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In a financial fix? You’re not alone.
In the United States, the average household is estimated to have a whopping $132,158 in debt, more than $15,000 of which comes from our flexible friend, the credit card.
Debt’s a drag. It weighs heavily on the mind, makes us feel down-in-the-dumps. Stops us doing the things we’d like to be doing and prevents us from living our lives the way we’d like to.
Serious debt makes things even worse: it can affect our mental health, our relationships with family and friends and see us lose our precious assets, like properties and cars. In some cases it can affect our employment prospects and impact on our credit rating, too.
If you’re in debt, or concerned you’re on the verge of it, then help is at hand! Financial experts from Trust Deed Scotland have gathered together a series of handy ways for you to start saving money—by building a pile of cash that you can reinvest in paying down any debt, large, small or in-between.
Start by getting a proper grip on your finances by knowing exactly what’s going in and exactly what’s going out. Vaguely knowing how much you get paid each month and some general idea of your monthly budget isn’t enough. You need to be on top of this if you’re going to make it work. Get a free online template, or simply grab a pen and paper, and write down exactly what you’ll get and exactly what you'll spend. Doing this means you can spot areas where you might be able to save money, because some of your spending might be ‘frivolous’ rather than ‘essential’. Don’t spend on frivolous items—save the cash in a high-interest account instead.
Does your ‘admin drawer’—the one where you store all your bills (you’ve got one, right?)—resemble a messy sea of complete chaos rather than an organized drawer of heaven with a healthy dose of OCD? If so, you’ve got Bad Bill Management. Not organizing your bills leads to confusion and frustration, meaning you could miss vital payments and slip into debt. Get organized by sorting your bills alphabetically, keeping them up-to-date, and making a note about when each one is due. Consider switching to digital bills, too—bills are much easier to keep on top of when they’re online.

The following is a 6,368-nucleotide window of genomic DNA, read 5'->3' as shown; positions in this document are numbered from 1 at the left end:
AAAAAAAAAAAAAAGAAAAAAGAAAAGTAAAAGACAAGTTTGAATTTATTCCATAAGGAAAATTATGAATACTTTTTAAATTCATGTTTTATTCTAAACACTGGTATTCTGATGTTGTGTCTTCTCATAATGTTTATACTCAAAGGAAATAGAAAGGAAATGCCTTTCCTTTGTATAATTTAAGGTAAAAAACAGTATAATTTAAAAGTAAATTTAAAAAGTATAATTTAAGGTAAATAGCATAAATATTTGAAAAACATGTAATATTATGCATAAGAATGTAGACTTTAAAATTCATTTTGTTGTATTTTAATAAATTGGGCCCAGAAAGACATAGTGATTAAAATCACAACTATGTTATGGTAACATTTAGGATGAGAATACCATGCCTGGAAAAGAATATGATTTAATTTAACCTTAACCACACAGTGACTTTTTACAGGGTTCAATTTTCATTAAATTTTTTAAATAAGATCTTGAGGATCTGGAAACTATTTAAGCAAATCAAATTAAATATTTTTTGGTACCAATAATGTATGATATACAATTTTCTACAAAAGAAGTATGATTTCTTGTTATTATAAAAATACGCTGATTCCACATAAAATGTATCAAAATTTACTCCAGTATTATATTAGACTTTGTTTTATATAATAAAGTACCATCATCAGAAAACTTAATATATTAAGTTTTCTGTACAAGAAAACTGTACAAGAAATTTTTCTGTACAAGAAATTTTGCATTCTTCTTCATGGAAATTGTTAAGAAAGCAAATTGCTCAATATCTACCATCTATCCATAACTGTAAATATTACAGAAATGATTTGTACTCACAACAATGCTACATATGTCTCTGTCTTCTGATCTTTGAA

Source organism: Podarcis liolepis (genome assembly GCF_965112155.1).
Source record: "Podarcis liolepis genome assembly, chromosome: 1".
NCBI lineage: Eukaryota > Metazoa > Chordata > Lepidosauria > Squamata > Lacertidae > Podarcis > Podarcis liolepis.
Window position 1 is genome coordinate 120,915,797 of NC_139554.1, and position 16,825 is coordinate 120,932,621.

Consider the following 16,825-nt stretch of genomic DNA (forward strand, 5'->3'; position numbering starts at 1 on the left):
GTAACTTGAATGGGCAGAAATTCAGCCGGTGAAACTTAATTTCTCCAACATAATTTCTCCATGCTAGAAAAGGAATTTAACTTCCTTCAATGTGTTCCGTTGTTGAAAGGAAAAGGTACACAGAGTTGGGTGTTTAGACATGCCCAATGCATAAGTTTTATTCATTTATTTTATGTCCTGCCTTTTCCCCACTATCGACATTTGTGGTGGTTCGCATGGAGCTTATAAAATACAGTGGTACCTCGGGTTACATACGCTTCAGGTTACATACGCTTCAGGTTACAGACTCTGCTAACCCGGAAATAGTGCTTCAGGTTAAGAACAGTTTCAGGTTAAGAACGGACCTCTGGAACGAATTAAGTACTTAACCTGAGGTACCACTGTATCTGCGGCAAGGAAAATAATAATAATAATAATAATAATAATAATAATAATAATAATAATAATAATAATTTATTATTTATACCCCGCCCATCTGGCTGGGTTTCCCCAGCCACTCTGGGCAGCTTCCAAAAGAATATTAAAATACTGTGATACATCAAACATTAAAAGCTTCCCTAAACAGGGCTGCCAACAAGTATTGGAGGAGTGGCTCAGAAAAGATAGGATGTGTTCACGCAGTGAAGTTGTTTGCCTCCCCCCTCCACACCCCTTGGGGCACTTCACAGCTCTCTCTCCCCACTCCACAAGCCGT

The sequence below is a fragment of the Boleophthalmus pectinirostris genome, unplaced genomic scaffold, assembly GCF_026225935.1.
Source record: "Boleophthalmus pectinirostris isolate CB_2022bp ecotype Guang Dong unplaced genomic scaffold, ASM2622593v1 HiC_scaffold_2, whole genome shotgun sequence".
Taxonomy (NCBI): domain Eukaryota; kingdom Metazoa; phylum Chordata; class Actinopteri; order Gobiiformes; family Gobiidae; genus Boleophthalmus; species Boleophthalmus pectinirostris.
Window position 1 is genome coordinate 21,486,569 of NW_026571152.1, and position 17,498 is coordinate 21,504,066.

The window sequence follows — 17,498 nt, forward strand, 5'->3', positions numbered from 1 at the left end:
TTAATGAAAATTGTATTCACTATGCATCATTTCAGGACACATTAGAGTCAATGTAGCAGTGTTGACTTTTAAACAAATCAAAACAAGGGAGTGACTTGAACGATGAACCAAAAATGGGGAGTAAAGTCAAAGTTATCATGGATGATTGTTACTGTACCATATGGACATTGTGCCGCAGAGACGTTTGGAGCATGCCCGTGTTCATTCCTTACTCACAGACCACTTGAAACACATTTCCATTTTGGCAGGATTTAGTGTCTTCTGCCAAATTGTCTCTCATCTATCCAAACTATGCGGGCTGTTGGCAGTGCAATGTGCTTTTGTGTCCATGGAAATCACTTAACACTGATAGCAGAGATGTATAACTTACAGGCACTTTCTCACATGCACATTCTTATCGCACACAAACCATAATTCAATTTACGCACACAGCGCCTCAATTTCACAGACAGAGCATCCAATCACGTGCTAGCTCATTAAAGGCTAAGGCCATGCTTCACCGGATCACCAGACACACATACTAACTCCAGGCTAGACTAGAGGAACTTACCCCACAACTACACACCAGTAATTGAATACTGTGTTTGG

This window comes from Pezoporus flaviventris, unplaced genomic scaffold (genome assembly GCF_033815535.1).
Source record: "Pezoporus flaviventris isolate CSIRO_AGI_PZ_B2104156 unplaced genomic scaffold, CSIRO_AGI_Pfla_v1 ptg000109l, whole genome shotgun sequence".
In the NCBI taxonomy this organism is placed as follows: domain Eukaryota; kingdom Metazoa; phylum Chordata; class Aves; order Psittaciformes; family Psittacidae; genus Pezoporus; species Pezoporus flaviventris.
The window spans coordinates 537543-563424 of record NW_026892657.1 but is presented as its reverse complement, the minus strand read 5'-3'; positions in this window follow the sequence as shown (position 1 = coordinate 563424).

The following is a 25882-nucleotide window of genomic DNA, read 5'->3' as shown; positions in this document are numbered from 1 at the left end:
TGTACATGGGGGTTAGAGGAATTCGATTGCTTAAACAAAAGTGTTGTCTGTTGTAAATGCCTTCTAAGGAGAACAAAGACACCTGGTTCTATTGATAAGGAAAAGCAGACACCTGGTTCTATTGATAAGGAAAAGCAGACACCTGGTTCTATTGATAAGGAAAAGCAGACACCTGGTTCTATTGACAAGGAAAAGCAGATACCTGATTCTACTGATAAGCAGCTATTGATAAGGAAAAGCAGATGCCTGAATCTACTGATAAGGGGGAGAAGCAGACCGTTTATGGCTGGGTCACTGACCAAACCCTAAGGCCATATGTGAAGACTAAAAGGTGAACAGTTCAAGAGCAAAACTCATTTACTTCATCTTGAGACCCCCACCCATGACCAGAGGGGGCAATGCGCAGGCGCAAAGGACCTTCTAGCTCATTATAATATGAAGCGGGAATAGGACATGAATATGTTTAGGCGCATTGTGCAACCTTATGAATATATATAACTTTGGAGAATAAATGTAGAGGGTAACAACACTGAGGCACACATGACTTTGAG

Don’t hide. Some people find debt embarrassing or humiliating. Fact is, most of us will experience it to varying degrees over the course of our lives. As with most things, burying your head in the sand and hoping the problem will go away isn’t likely to lead to a positive resolution. So, if things are getting bad, speak up! Ask for help and support—from family and friends and colleagues. Remember there are lots of charities and debt specialists out there who can help you as well.
Change. Saving money doesn’t have to be hard. Starting small and building it up is a great way to begin. You’ll soon start saving, and you’ll soon be able to start repaying your debt. But don’t let it end there. Be thirsty for new ways to save cash - do this by reviewing your habits once a month. Is there anything you could change? Sign up to financial emails for new tips and stay abreast of what’s going on in the world. Keep learning, and you’ll keep changing.
Information provided by financial experts at Trust Deed Scotland